Uggie danced his way into Newark's heart

By Barry Carter | The Star-Ledger
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on November 11, 2016

Eric "Uggie" Bowens, a popular Newark resident who loved to dance, was shot and killed. An entire city is angry and in pain over his death because "Uggie," who had a developmental disability, never bothered anyone. He's pictured here at a MMA gym.


If you don't know Eric "Uggie" Bowens, it's likely you're not from Newark.

He is, perhaps, the city's most recognizable resident, who could walk anywhere in this town without a hassle.

Ask anyone.

Once Uggie — that's what everybody called him — reached his destination, the people there never forgot him. He'd dance at a frenetic, nonstop pace, working up a sweat to House music.

It's what he did best. He could be in the street, at a club, a high school football game or somewhere challenging his rival – DDogg (Shawn Gregory).

Many times, Uggie would be by himself, with radio in hand, bopping to rhythms in his heart — a habit that endeared him to an entire city.

But that image was erased Monday night. Some heartless fool shot Uggie, ending his life at age 44.

He was found, with a gunshot wound, on the ground in front of an empty house on Bergen Street, near Fourteenth Avenue, about 10:40 p.m. Thirty-five minutes later, he died at University Hospital, leaving this community paralyzed with anger.

With hurt. With pain. With confusion.

What could Uggie have done? Likely nothing.

"He was like a baby in a grown man's body,'' said Norman Stevens of Newark, who met Uggie at a local bar in the city.

His killer could have figured out that Uggie had some sort of developmental disability. He walked with a limp, his movements a little jerky, his thoughts a bit challenged.

Beyond his personal struggles, Newark residents said, Uggie was a friendly, kind soul, a hyper bastion of celebration at any occasion. He got the party started and had a nose for a cookout, even if he wasn't invited. Uggie just showed up and people accepted him.

"By the end of  the cookout, everybody would be his cousin,'' said Theresa Ellis of Newark, who grew up with Uggie.

In Uggie's world, every day was his birthday, that is until a bullet robbed him of his next one. He was just 45 minutes away from turning 45 years old.

Newark lost a good one, a man who always had a hug for you and a moment to make you forget about your problems. Maybe his lovable ways came from his mother, the late Lula Bowens. She was the "Katydid Lady," who everyone remembers selling the chocolate-covered caramel candy from a chair on Bergen Street and Muhammad Ali Avenue.

Newark was her family and Uggie's, too. This city's residents cared for him. That's why he could walk anywhere. If he got turned around, someone always drove him to wherever he was living at the time.

Manny Loureiro, owner of the Ideal Lounge in Newark, met Uggie seven years ago, after someone attacked him, and gave him a place to stay above the bar.

Despite his injuries, Loureiro said, Uggie was undeterred, and surprisingly full of energy and life. The two of them bonded. Loureiro's family, did, too, with Uggie, nicknaming him "Beetlejuice.''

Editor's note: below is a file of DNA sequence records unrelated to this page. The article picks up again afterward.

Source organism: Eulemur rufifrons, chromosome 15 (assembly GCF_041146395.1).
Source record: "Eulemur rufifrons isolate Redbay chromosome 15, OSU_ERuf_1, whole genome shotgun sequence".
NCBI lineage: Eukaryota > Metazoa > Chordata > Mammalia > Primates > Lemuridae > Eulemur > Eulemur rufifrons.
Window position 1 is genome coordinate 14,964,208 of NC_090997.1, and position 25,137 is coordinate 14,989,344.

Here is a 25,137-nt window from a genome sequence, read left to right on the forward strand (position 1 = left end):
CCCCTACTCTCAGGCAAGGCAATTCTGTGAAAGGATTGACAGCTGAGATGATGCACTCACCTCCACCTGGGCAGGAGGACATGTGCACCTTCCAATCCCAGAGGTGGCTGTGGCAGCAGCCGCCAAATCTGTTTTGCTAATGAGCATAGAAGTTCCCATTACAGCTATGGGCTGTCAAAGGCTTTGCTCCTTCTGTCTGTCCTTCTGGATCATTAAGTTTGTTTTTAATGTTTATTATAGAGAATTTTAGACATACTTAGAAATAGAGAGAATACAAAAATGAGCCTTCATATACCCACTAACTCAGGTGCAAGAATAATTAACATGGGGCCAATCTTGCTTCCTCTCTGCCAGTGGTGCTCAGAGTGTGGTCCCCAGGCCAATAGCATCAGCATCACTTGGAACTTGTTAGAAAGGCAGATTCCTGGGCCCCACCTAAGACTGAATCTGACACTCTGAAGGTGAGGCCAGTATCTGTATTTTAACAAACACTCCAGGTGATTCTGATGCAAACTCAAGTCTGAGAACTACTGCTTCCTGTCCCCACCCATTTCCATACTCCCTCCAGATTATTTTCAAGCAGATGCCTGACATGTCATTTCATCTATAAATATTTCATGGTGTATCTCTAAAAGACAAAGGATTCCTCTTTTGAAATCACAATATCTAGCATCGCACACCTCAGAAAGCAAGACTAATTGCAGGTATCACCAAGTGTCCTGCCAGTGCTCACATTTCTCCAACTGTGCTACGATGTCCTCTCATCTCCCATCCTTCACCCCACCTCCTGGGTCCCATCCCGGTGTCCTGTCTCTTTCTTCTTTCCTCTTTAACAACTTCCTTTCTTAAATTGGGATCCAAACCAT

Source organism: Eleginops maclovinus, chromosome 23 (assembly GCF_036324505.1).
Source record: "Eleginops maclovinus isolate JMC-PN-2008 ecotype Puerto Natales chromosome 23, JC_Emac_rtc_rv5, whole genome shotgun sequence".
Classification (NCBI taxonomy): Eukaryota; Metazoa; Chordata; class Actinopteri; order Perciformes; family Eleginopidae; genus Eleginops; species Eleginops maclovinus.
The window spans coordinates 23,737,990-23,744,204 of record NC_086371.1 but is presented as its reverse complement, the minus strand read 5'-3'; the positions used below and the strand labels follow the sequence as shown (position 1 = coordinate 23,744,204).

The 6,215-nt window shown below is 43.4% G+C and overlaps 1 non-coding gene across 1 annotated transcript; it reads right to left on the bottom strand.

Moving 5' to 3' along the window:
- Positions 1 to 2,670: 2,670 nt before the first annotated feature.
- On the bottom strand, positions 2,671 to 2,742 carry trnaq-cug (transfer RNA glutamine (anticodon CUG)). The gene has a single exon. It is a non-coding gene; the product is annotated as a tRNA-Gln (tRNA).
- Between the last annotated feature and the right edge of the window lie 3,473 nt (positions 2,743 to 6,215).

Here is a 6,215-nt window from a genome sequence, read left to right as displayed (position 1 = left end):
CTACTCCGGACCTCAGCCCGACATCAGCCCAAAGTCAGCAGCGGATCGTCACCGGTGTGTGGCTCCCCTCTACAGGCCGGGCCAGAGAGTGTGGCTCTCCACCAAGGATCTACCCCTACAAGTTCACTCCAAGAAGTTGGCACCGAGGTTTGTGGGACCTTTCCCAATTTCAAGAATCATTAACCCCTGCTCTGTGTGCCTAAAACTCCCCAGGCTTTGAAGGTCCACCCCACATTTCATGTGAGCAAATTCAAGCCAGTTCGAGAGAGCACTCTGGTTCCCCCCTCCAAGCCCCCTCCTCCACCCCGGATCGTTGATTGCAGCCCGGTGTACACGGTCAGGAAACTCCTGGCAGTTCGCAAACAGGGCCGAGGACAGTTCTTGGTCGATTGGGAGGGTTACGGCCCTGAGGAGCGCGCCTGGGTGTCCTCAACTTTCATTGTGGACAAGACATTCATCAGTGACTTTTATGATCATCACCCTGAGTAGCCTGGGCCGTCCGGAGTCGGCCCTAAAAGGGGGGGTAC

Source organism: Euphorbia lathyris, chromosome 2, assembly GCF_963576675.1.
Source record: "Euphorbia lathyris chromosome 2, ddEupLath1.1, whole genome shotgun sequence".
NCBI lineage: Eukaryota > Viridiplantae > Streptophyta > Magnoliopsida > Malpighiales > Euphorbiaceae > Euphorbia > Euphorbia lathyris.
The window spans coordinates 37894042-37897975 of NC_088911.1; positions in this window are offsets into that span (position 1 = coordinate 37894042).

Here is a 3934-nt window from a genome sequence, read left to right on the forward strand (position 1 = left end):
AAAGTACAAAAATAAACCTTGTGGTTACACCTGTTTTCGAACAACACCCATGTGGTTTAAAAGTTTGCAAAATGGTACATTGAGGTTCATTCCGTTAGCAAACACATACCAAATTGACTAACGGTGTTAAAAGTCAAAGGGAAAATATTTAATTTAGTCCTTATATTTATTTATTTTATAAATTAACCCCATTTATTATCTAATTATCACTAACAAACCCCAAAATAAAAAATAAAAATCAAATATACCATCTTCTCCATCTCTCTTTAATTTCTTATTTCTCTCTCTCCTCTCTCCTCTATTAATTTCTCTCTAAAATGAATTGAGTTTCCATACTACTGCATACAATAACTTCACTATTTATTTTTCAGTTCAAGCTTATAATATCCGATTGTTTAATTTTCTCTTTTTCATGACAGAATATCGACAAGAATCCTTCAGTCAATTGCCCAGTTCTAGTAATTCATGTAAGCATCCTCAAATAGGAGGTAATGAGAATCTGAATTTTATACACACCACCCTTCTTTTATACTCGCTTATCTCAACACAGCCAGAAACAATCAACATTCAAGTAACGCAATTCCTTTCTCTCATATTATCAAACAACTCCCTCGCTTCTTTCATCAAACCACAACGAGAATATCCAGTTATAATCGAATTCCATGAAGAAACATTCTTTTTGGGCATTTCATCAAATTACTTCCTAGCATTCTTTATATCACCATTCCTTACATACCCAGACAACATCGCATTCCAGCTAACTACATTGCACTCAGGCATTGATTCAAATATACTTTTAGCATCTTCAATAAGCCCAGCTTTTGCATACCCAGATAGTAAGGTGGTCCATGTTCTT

On outings, he made them laugh, like the first time Uggie went fishing. A large striped bass flailing on a fishing line scared the heck out of him.

"He thought it was Jaws,'' said Loureiro, referring to the 1975 shark movie thriller.

Loureiro's daughter, Jenny, an MMA fighter, cracks up when talking about the day she took Uggie with her to train.

"He had everybody doing, 'Head Shoulders Knees & Toes,' '' said Jenny, singing the children's exercise song.

Memories of Uggie are plentiful and not hard to find. He loved to bowl, listen to old-school Motown music and play pool. If you weren't watching him, he'd knock the balls in the hole with his hand. Spaghetti and meatballs was his favorite meal, and he couldn't get enough of watching Michael Jackson's "Thriller" video. Uggie knew all of the moves.

Stanley McElroy of Easton, Pa., still remembers the time he and Uggie went to a New Jersey Nets basketball game at the Meadowlands Arena.

McElroy, a Newark resident at the time, had gone to the men's room but told Uggie to stay seated. When McElroy returned, Uggie had the place rocking. His image was up on the giant screen, dancing.

"The crowd thought he was part of the Nets crew,'' said McElroy, a longtime friend. "The kids came down to his section and wanted to get his autograph. I'll never forget that.''

My Uggie episode occurred this past summer, during the 24 Hours of Peace event in downtown Newark. Uggie was doing his thing, wearing a brown vest and matching pants, a shiny medallion swinging around his neck.

When I looked away for a moment, the dancing machine was gone. He had changed his clothes — now wearing a white vest and white pants — Uggie was on the stage with the dancers performing with DJ Lil Man.

All I could do was smile.

Uggie touched many people that way. Search his name on Facebook and you will see 84,000 comments, pictures and videos in response to his death.

People stopped by the crime scene Monday afternoon and turned it into a Uggie shrine. They placed candles on the ground and tied birthday balloons on a fence. A truck driver got out his vehicle, shaking his head. Others honked their car horns as they rode by.

By nightfall, Newark police closed off the street for a rally organized by the Newark Anti-Violence Coalition.

The crowd listened to speakers call for an end to senseless killing.

They danced to House music and they called Uggie's name, stretching the letters phonetically so he could hear them.


Somewhere, at a dance hall in the sky, I'm sure he heard them, too.

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